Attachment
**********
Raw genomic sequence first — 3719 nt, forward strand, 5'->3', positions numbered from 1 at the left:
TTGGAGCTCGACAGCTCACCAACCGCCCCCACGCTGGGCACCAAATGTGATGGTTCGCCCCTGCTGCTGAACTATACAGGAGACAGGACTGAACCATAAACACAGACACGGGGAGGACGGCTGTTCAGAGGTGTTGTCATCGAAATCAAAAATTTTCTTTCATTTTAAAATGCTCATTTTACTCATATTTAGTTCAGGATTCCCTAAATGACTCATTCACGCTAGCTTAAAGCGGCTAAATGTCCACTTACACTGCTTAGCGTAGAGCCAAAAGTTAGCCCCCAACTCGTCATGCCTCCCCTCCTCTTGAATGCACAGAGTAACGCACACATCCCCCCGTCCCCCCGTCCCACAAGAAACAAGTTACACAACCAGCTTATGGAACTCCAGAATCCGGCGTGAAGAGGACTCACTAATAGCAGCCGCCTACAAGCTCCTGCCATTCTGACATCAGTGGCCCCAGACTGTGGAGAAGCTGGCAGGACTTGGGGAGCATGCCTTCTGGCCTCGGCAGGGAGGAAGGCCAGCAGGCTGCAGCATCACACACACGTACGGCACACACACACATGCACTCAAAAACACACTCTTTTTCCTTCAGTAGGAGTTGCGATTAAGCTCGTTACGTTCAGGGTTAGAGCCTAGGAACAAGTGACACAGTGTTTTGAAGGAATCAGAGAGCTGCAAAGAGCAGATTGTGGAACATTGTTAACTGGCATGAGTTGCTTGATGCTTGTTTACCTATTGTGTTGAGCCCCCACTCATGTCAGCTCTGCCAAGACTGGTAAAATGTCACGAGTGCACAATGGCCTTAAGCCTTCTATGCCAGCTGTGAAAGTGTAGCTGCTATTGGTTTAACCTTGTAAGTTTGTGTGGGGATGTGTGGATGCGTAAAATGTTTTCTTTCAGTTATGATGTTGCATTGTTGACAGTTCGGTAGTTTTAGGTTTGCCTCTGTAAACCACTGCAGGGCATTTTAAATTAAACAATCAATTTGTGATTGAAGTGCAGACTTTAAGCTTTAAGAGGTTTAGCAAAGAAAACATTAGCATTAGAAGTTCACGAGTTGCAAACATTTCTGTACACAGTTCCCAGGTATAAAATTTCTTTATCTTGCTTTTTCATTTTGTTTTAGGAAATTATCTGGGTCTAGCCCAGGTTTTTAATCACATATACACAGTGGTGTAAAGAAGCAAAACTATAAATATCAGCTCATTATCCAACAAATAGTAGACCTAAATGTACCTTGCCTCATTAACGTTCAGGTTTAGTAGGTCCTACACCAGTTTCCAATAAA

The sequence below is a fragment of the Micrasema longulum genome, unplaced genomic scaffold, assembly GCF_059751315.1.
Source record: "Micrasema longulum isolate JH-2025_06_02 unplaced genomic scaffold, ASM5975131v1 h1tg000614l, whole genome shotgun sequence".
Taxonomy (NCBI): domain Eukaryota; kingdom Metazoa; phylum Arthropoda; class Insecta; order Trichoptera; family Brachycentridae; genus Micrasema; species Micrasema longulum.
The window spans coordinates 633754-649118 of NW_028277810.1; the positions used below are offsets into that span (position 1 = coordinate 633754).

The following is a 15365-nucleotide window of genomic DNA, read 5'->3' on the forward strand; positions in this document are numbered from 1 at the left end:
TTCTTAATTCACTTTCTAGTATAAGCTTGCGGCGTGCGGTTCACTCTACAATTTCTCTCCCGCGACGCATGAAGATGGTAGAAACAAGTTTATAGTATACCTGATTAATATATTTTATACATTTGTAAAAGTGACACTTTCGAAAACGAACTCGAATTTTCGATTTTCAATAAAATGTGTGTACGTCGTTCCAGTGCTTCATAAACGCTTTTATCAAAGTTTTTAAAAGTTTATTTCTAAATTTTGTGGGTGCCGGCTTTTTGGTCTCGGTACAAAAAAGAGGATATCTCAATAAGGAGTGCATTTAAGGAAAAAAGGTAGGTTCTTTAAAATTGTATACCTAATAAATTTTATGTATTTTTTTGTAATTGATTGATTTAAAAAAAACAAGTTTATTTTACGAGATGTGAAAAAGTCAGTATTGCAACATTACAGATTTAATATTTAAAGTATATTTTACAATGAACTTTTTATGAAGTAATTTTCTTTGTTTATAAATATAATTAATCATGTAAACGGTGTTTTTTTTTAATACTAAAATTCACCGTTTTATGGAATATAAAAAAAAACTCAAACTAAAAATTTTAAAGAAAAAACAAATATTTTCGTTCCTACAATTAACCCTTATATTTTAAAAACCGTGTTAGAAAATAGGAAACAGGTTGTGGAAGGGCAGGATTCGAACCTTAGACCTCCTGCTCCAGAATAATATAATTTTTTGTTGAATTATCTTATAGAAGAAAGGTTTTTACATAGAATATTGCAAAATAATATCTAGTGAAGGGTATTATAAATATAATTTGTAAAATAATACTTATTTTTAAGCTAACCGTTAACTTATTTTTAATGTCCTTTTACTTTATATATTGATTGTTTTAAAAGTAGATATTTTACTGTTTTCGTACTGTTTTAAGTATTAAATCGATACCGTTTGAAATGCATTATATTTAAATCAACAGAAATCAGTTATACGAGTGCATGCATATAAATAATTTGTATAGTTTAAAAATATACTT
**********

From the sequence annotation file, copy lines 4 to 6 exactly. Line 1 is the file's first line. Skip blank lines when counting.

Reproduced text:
Source record: "Micrasema longulum isolate JH-2025_06_02 unplaced genomic scaffold, ASM5975131v1 h1tg000614l, whole genome shotgun sequence".
Taxonomy (NCBI): domain Eukaryota; kingdom Metazoa; phylum Arthropoda; class Insecta; order Trichoptera; family Brachycentridae; genus Micrasema; species Micrasema longulum.
The window spans coordinates 633754-649118 of NW_028277810.1; the positions used below are offsets into that span (position 1 = coordinate 633754).